Lou Gehrig's Disease - Motor Neuron Disease - Amyotrophic Lateral Sclerosis
Thought it had been cured by now? Still no known cause. Still no cure. Still quickly fatal. Still outrageous.

Monday, September 29, 2008

Walks to Defeat ALS - They're Much More Than Fundraisers

Walks are an excellent excuse to get ALS into the media. If you live in an area having a walk, please send items to community calendars and church bulletins, put handbills up in every store and coffee shop and school and bank and dry cleaner and doctor you frequent. Offer to do on-air interviews. Send op-eds and letters to print media. Having thousands of members of the public see the letters "A L S," is itself a key component of spreading awareness of this often forgotten disease.

If you are fixated only on the fundraising (which is indeed important), you lose perhaps the bigger benefit of the walks. They are demonstrations against ALS, they are supportive activities for those dealing with ALS or grieving, and they get the public health problem in front of people who don't realize that Lou Gehrig's Disease hasn't been cured yet.

We here all know how urgent the problem is. We need to shout to the rooftops to get the attention of others. News outlets will give a walk some coverage, and we all need to take advantage of that to get the ALS message out.

Browsers Seek Veterans' Information

The website traffic analysis for this site for the last month is very revealing.

The topics related to veterans with ALS were overwhelmingly in the highest demand. Most searches that found the site also had keywords related to the military or veterans and ALS.

We'll do our best to keep the information here as current and accurate as possible, and we'll be on the lookout for information pertinent to veterans. We welcome suggestions. Thanks. The traffic finding this site indicates that it's a worthwhile endeavor.

Saturday, September 27, 2008

Does Anybody Know Anybody At The White House Press Office?

NFL's Wally Hilgenberg Dies from ALS

From the UPI story --

Vikings great Wally Hilgenberg dies

MINNEAPOLIS, Sept. 24 (UPI) -- Former Minnesota Vikings linebacker Wally Hilgenberg has died after a two-year battle with ALS, Lou Gehrig's disease. He was 66 years old.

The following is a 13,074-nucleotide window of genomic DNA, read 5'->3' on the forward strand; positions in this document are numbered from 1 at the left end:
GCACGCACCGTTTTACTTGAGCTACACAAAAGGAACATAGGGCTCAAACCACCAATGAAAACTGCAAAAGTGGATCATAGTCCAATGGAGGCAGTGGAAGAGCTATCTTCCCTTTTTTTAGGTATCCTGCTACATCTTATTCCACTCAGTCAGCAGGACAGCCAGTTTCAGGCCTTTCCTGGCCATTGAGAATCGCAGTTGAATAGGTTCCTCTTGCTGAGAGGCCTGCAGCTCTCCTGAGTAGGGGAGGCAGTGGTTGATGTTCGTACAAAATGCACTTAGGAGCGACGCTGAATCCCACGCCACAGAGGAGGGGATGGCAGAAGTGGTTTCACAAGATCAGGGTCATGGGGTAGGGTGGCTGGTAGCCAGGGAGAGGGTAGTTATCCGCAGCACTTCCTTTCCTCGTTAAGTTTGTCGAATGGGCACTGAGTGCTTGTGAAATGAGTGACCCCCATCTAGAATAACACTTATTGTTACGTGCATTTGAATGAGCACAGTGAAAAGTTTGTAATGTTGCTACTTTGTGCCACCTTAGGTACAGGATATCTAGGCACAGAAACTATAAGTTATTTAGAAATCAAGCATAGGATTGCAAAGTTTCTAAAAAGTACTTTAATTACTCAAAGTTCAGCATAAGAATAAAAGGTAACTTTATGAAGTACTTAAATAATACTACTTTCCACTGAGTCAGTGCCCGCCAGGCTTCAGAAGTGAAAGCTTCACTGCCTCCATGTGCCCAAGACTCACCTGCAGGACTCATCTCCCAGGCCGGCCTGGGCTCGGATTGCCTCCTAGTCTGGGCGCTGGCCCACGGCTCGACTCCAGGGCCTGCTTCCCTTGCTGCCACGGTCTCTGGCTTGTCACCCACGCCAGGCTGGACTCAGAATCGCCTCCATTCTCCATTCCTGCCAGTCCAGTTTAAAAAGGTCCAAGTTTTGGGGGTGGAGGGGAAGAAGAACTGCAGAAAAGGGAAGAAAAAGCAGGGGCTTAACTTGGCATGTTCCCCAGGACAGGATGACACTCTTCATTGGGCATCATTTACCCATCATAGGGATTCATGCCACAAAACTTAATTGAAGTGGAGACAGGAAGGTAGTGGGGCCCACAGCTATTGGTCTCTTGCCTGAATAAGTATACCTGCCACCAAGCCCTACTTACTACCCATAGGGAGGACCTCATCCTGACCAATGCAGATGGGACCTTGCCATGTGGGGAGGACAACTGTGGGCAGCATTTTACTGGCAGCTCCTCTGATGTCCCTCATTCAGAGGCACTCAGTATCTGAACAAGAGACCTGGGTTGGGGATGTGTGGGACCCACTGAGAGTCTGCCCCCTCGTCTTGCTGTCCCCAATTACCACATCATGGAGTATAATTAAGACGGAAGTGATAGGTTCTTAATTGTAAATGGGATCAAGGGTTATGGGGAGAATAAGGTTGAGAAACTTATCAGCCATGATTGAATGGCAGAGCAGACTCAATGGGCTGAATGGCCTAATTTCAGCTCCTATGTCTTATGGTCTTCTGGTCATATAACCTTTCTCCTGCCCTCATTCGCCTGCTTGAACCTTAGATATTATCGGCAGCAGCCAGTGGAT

The former University of Iowa All-American died Tuesday morning at his Lakeville, Minn., home surrounded by family members.

Hilgenberg was a fourth-round pick by the Detroit Lions in the 1964 NFL draft, but his best
playing days were from 1968-79 with the Vikings' "Purple People Eaters" defensive line.

He played in all four Vikings Super Bowl appearances and before he retired in 1979, and also played for Pittsburgh Steelers.

"As good as a football player as he was, he was even a better guy," said one-time teammate and longtime friend Stu Voigt. "I can honestly say that I was better as a football player and am better as a man for knowing (him)." "He was a great guy in every respect," said former Vikings coach Jerry Burns. "Everything about him was first class."

The list of NFL players stricken with ALS is startling (see September 8 blog entry). Perhaps the NFL Players Association would help raise the question as to whether there is a football connection to ALS.

Media Release from ALS Association Regarding ALS Registry Act

Following is from the ALS Association:

Congress Votes to Create National Registry for Lou Gehrig’s Disease;
President Expected to Sign ALS Association Priority Into Law

CALABASAS HILLS, Calif. (September 26, 2008) – Congress took a major step in the fight against Lou Gehrig’s Disease today when the House of Representatives passed the ALS Registry Act (S. 1382). The legislation, which passed the U.S. Senate on September 23, now heads to President Bush, who is expected to sign the bill into law.

The ALS Registry Act would establish the first ever national patient registry of people with Lou Gehrig’s Disease, or amyotrophic lateral sclerosis, to be administered by the Centers for Disease Control and Prevention. The registry would collect information leading to the cause, treatment and cure of the deadly neurological disease that took the life of baseball legend Lou Gehrig in 1941.

“The ALS Association and people with ALS across the country have been working with Congress for nearly four years to pass this critical legislation,” said Gary Leo, president and CEO of The ALS Association. “It’s long overdue. Today, the U.S. Congress has made it clear that our nation is committed to finding a treatment and cure for this horrific disease.”

It has been nearly six decades since Lou Gehrig lost his life to ALS. Although more is known about the disease today, there is no known cause or means of prevention, nor is there an effective treatment or a cure. In fact, the prognosis for a person living with ALS today is nearly the same as it was for Gehrig: death in an average of two to five years.

The ALS Registry Act enjoyed broad bipartisan support thanks to the grassroots efforts of thousands of people with ALS and their families who reached out to Congress as well as the efforts of Congressional leaders to shepherd the bill through the legislative process.

“Today’s victory could not have been accomplished without the active involvement of people with ALS and their families,” said Steve Gibson, The Association’s vice president of Government Relations and Public Affairs. “And it could not have passed without the bipartisan leadership from Senate Majority Leader Harry Reid (R-NV), Senator John Warner (R-VA), Senator Lisa Murkowski (R-AK), Representative Eliot Engel (D-NY), and Representative Lee Terry (R-NE). The ALS community deeply appreciates their commitment to our cause and their tireless efforts which have directly led to today’s victory. ”